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Voice of Dissent 

One decade after Ishmael, author Daniel Quinn returns to 'rattle people's brains' again with his latest novel, The Holy.

For author Daniel Quinn, the Earth is a sacred place, which unfortunately we humans are steadily destroying. Our leaders might be aware of this environmental destruction, but are too fearful of losing office to speak out against such volatile issues. Similarly, preachers in the pulpit won't assume the job since the only religions that survive are those that serve humanity and affirm the notion of man's dominion over the planet. It's ours to devastate, and none of our fellow inhabitants can say differently -- or can they?

Like Dr. Seuss' Lorax, who speaks for the trees, Quinn has spent the past 10 years providing a literary voice of dissent. His latest offering is The Holy, which concerns Howard Scheim, a modern-day, 60-year-old Jewish private detective who has been offered the labyrinthian task of finding out what happened to the false gods of the Bible: Baal, Ashtaroth and Moloch, who later became known as demons. Although Scheim considers the assignment "all just shadows, just smoke," he takes the case.

Scheim doesn't acknowledge himself on par with his literary heroes Philip Marlowe or Nero Wolfe, but he does manage to shed some light on a missing entities' case that's at least 2,500 years old. What Scheim discovers is that these gods didn't go anywhere; they're still here. Without betraying the plot too much, the only reason Scheim can find them is that they want to be found. Mankind hasn't raised just the ire of a few grumbling environmentalists; this time it's the devil himself. For Quinn, this genre weaving of horror, mystery and fantasy, producing more suspense than philosophy, is precisely what he was after.

"I wanted to inspire people in a different way," Quinn explains in a phone interview from Baton Rouge while on his book tour. "I wanted to produce a thrilling and mind-blowing book," Quinn says. "And one that would rattle people's brains. As opposed to just scare them like Stephen King. I'm serious. I'm serious the same way that C.S. Lewis was when he wrote the Narnia books. Lewis was saying something that he deeply felt and believed. This is the same for me."

So much so that Quinn has spent the majority of his career decrying man's inhumanity to the planet. His passion was never louder or more overt than in his best-selling 1992 novel, Ishmael, which aired the anti-capitalism landholding opinions of the eponymous Ishmael, a grave and learned ape, as he related them to his human student. The book prompted a grassroots movement, spurred on by an unlikely source: media mogul Ted Turner. Turner awarded Quinn the first ever Turner Tomorrow Award and the unheard of sum of $500,000. This thrust the book into the public eye along with some literary notoriety -- there were some critics and authors, including Peter Mathiessen (one of the judges for the award), who claimed that the book really wasn't a novel but more a collection of ideas loosely bound by the ape/human conversations.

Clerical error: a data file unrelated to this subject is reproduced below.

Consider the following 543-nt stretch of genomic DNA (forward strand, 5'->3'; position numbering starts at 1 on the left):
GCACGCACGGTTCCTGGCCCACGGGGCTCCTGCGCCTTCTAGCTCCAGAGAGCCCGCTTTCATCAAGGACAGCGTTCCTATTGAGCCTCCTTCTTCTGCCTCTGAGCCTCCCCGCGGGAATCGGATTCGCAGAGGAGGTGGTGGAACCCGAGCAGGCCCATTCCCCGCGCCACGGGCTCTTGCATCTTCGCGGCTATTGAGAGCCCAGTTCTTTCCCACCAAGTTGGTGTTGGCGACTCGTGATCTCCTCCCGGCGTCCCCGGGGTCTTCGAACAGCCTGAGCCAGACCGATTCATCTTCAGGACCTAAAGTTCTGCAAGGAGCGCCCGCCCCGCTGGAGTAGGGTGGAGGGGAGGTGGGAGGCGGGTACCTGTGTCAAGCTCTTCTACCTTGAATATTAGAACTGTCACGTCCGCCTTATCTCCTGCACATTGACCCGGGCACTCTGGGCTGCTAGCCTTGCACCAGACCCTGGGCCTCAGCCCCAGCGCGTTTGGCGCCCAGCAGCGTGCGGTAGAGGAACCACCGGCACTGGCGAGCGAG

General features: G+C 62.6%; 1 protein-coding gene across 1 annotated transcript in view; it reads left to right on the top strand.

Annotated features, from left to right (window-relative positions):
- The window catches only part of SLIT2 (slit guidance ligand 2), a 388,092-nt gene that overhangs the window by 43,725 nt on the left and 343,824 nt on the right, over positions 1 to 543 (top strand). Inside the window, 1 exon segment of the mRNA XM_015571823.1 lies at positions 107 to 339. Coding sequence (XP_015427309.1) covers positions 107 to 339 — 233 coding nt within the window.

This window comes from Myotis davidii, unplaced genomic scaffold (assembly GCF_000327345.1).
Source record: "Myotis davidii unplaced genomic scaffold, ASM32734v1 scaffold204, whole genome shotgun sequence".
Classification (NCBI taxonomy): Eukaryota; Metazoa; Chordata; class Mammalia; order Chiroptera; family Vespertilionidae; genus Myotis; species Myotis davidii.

This kind of reaction has never bothered Quinn, who considers Ishmael to be a teaching novel. To paraphrase the old proverb: when the student is ready, the novel will appear.

"A great many of my readers are not so much readers as seekers. It isn't that they hang out in bookstores, or go to the library; someone tells them, 'You've got to read this book.' That's the way it's been passed along since the beginning. I've been told many times by people, 'I've never read a book before, until I read this book.' And I've been told that, 'I'll never read another.'"

Quinn hopes this isn't the case with the new book, which is unquestionably a novel. It is a metaphysical roller coaster ride with plot twists, loops of time travel, and moments where the bottom might fall out.

However, whether or not it will "rattle people's brains" depends on the reader. Much of what Quinn covers is familiar ground already well traveled by sci-fi fantasy greats such as Robert Heinlein and Douglas Adams, so fans of these writers might not be as taken with it. Plus, as Quinn himself readily admits, he is revisiting a theme, one that has become his trademark.

On the other hand, Quinn's quest to warn humanity is heartfelt as he explains, "This is my metaphor for what we are doing -- we are destroying the sacred place. I bring in these guardians to speak to this issue, so the reality of their existence is not what I'm trying to persuade anyone about."

And it is apparent that people are still heeding the call -- Ishmael continues to sell 80,000 copies a year, and, according to Quinn, his Web site has an astounding 3 million hits a month. So, it is a message worth repeating, and whether or not these demons exist, or they are we, is up to the seeker to decide.

click to enlarge 'I'm serious the same way that C.S. Lewis was when he wrote the Narnia books,' Quinn says. 'Lewis was saying something that he deeply felt and believed. This is the same for me.'
  • 'I'm serious the same way that C.S. Lewis was when he wrote the Narnia books,' Quinn says. 'Lewis was saying something that he deeply felt and believed. This is the same for me.'
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